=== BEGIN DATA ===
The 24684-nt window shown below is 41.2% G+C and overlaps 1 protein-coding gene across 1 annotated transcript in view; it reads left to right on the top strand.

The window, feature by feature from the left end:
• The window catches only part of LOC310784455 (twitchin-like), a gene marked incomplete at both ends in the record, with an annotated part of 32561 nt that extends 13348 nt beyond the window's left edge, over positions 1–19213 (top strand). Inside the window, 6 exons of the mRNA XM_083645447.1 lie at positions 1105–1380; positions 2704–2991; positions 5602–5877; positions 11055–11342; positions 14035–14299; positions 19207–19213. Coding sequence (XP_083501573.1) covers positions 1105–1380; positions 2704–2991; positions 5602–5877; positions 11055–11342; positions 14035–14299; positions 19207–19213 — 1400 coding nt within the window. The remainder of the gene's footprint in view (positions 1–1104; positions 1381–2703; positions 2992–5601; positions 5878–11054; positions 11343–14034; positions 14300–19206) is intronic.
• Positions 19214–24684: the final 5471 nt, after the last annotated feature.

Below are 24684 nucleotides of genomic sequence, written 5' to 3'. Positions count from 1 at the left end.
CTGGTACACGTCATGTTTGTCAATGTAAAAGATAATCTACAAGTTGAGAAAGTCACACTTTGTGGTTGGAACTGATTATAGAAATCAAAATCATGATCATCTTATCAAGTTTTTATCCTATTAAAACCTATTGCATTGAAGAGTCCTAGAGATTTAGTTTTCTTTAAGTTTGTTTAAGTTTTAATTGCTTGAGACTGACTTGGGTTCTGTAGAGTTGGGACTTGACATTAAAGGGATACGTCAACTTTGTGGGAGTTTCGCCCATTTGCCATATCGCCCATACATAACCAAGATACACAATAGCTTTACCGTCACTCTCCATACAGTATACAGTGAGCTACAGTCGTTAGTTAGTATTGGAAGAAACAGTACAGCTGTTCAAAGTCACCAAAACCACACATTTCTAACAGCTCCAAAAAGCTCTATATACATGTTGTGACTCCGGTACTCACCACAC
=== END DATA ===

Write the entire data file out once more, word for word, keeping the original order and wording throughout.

The 24684-nt window shown below is 41.2% G+C and overlaps 1 protein-coding gene across 1 annotated transcript in view; it reads left to right on the top strand.

The window, feature by feature from the left end:
• The window catches only part of LOC310784455 (twitchin-like), a gene marked incomplete at both ends in the record, with an annotated part of 32561 nt that extends 13348 nt beyond the window's left edge, over positions 1–19213 (top strand). Inside the window, 6 exons of the mRNA XM_083645447.1 lie at positions 1105–1380; positions 2704–2991; positions 5602–5877; positions 11055–11342; positions 14035–14299; positions 19207–19213. Coding sequence (XP_083501573.1) covers positions 1105–1380; positions 2704–2991; positions 5602–5877; positions 11055–11342; positions 14035–14299; positions 19207–19213 — 1400 coding nt within the window. The remainder of the gene's footprint in view (positions 1–1104; positions 1381–2703; positions 2992–5601; positions 5878–11054; positions 11343–14034; positions 14300–19206) is intronic.
• Positions 19214–24684: the final 5471 nt, after the last annotated feature.

Below are 24684 nucleotides of genomic sequence, written 5' to 3'. Positions count from 1 at the left end.
CTGGTACACGTCATGTTTGTCAATGTAAAAGATAATCTACAAGTTGAGAAAGTCACACTTTGTGGTTGGAACTGATTATAGAAATCAAAATCATGATCATCTTATCAAGTTTTTATCCTATTAAAACCTATTGCATTGAAGAGTCCTAGAGATTTAGTTTTCTTTAAGTTTGTTTAAGTTTTAATTGCTTGAGACTGACTTGGGTTCTGTAGAGTTGGGACTTGACATTAAAGGGATACGTCAACTTTGTGGGAGTTTCGCCCATTTGCCATATCGCCCATACATAACCAAGATACACAATAGCTTTACCGTCACTCTCCATACAGTATACAGTGAGCTACAGTCGTTAGTTAGTATTGGAAGAAACAGTACAGCTGTTCAAAGTCACCAAAACCACACATTTCTAACAGCTCCAAAAAGCTCTATATACATGTTGTGACTCCGGTACTCACCACAC